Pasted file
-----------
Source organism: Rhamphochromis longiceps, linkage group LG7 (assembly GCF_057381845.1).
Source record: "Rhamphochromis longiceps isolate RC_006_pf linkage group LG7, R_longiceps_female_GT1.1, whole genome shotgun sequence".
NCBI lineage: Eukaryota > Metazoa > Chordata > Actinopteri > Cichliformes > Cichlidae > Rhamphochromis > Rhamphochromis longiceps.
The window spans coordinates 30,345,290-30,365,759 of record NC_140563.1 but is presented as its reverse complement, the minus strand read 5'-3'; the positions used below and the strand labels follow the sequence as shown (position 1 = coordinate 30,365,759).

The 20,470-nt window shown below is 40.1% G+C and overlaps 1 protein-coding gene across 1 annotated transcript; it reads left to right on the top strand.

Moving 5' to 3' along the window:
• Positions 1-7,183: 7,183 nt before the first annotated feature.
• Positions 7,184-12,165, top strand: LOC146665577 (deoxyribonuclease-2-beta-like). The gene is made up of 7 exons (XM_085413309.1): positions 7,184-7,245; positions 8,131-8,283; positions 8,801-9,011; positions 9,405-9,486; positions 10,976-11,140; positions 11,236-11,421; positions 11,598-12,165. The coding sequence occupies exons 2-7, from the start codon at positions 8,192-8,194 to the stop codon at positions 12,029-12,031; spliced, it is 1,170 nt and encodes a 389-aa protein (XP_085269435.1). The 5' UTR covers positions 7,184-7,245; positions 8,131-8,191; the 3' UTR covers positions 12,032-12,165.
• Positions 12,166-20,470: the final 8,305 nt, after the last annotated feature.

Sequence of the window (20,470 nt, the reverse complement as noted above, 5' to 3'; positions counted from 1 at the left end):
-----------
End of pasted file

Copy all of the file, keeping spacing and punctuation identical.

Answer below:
Source organism: Rhamphochromis longiceps, linkage group LG7 (assembly GCF_057381845.1).
Source record: "Rhamphochromis longiceps isolate RC_006_pf linkage group LG7, R_longiceps_female_GT1.1, whole genome shotgun sequence".
NCBI lineage: Eukaryota > Metazoa > Chordata > Actinopteri > Cichliformes > Cichlidae > Rhamphochromis > Rhamphochromis longiceps.
The window spans coordinates 30,345,290-30,365,759 of record NC_140563.1 but is presented as its reverse complement, the minus strand read 5'-3'; the positions used below and the strand labels follow the sequence as shown (position 1 = coordinate 30,365,759).

The 20,470-nt window shown below is 40.1% G+C and overlaps 1 protein-coding gene across 1 annotated transcript; it reads left to right on the top strand.

Moving 5' to 3' along the window:
• Positions 1-7,183: 7,183 nt before the first annotated feature.
• Positions 7,184-12,165, top strand: LOC146665577 (deoxyribonuclease-2-beta-like). The gene is made up of 7 exons (XM_085413309.1): positions 7,184-7,245; positions 8,131-8,283; positions 8,801-9,011; positions 9,405-9,486; positions 10,976-11,140; positions 11,236-11,421; positions 11,598-12,165. The coding sequence occupies exons 2-7, from the start codon at positions 8,192-8,194 to the stop codon at positions 12,029-12,031; spliced, it is 1,170 nt and encodes a 389-aa protein (XP_085269435.1). The 5' UTR covers positions 7,184-7,245; positions 8,131-8,191; the 3' UTR covers positions 12,032-12,165.
• Positions 12,166-20,470: the final 8,305 nt, after the last annotated feature.

Sequence of the window (20,470 nt, the reverse complement as noted above, 5' to 3'; positions counted from 1 at the left end):